LAWRENCE — Researchers in the University of Kansas School of Social Welfare have completed initial efforts to learn more about adoption and the foster care system in Kansas, particularly about the challenges and facilitators of successful adoptions. The efforts are part of the Kansas Adoption Permanency Project, created to enact trauma screening and functional assessment for all children who enter foster care and improve adoption outcomes for children, families and the state.
The project, also known as KAPP, is a public-private-university partnership among the School of Social Welfare, the Kansas Department for Children and Families, the Kansas Department for Aging and Disability Services and the state’s network of private foster care contractors – KVC Kansas and Saint Francis Community Services. The partners are members of the KAPP Steering Committee.
Researchers analyzed state administrative child welfare data and conducted surveys, interviews and focus groups with youths in foster care and youths who have been adopted from foster care, parents, child welfare and mental health professionals, judges, district attorneys, court-appointed special advocates and others to determine how they can best create an integrated child welfare and mental/behavioral health system that promotes well-being, family functioning and positive permanency outcomes.
KAPP is funded by a five-year, $2.5 million grant from the Children’s Bureau of the Administration for Children and Families, part of the U.S. Department of Health and Human Services. Many children entering foster care have suffered some form of trauma, but Kansas does not currently have a system to help screen them for such trauma or to help professionals develop plans to treat resulting problems and monitor their progress as they grow.
“We had kids, parents and professionals from all over the state, both rural and urban,” Susy Mariscal, research associate, said of the interviews and focus groups. “Parents often think that, because they are young, kids will forget the trauma they’ve suffered. Or that with love, they’ll be fine. That’s not really the case with complex trauma; we need to provide tools for professionals to help these children, and we need to prepare parents to understand and address the trauma and behavioral health needs of their children, both current and future.”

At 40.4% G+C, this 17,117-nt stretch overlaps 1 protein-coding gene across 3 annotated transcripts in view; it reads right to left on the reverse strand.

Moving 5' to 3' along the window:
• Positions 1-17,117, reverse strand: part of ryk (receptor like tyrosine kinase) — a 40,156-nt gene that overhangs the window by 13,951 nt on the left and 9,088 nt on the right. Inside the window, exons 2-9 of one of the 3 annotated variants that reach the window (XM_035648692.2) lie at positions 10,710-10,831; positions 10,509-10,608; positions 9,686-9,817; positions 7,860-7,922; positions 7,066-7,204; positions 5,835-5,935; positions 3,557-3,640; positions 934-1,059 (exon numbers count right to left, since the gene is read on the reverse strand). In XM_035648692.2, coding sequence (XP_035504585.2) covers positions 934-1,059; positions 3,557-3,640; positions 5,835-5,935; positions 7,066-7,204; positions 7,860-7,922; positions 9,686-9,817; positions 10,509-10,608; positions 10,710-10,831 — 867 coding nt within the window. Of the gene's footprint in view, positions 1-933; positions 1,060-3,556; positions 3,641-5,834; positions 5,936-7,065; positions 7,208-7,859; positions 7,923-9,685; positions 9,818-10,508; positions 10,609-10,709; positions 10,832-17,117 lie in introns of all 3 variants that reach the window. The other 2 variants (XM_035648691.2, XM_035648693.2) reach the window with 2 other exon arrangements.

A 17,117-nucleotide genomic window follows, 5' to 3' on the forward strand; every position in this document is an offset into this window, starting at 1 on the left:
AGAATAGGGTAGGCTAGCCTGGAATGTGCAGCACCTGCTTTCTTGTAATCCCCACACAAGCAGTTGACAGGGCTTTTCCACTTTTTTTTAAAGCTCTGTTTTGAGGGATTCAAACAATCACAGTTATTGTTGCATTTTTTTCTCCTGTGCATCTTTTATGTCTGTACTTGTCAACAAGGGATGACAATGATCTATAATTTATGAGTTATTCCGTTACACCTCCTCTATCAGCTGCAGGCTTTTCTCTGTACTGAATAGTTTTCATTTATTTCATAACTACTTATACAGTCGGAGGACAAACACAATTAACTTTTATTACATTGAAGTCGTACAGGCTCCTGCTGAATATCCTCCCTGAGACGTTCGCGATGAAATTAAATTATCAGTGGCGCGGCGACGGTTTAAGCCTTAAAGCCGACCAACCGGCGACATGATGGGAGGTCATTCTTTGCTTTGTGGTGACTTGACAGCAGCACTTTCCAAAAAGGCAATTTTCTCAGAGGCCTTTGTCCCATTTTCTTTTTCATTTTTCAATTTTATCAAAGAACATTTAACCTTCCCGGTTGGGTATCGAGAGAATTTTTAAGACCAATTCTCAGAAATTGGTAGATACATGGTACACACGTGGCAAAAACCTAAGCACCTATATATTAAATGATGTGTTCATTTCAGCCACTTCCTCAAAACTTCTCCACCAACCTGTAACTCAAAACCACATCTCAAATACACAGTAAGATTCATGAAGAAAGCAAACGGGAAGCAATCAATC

One of the top findings from the study was that youths in foster care have substantial trauma and behavioral health needs. Young children are much more likely to be adopted. However, most children are not screened for trauma, and mental health issues in children 5 and under are rarely treated, and often not even identified.
Trauma suffered, including separation from families, substance abuse by or death of family members, exposure to domestic violence or abuse, among others, often manifests itself later in life as significant behavioral health problems that may lead to adoption disruption or dissolution. KAPP hopes to change that by enacting screening and functional assessments of every child who enters foster care with standardized measures and to enact research-based interventions to address trauma.
In the analysis of child welfare administrative data, the researchers identified that the No. 1 predictor for a child being adopted is disability. However, the system is not set up to provide consistent and ongoing services for families and children with disabilities. That can lead to adoption dissolution or children going back to foster care.
“Many parents feel like they are on their own once they adopt, and that is something we need to change,” said Becci Akin, assistant professor at the social welfare school and a co-principal investigator of the grant.
The Kansas Youth Advisory Council, the voice of youth in care across Kansas, is part of the KAPP Interagency Advisory Council, collaborating with KU researchers and statewide professionals to address problems that exist in the system now and how they can be addressed. The group has provided information regarding service gaps and will provide insight on experiences of those in the system and guidance for issues for researchers to address.
“I think everybody’s voices are beginning to be heard and the gaps in service are beginning to be identified,” said Tina Woods, a junior in the social welfare school and president of the Kansas Youth Advisory Council. “There is buy-in from stakeholders at all levels, because of the collaboration, which will help make this a much stronger program than just those of us at KU telling people what is best.”
Researchers are in the process of developing an implementation plan for screening tools and interventions for trauma-informed care to be put in place across Kansas. As they are put in place they will be continually tested for effectiveness and improved. KU will continue to work with social workers, mental health professionals, judges, attorneys, parents and others who serve children during the process.
By the end of the five-year project, procedures will be in place to ensure that kids across the state, including those who move from one region to another, receive consistent service. Very few states in the nation have such screening and treatment plans, and the research team hopes that the Kansas Adoption Permanency Project will serve as a model for states across the nation.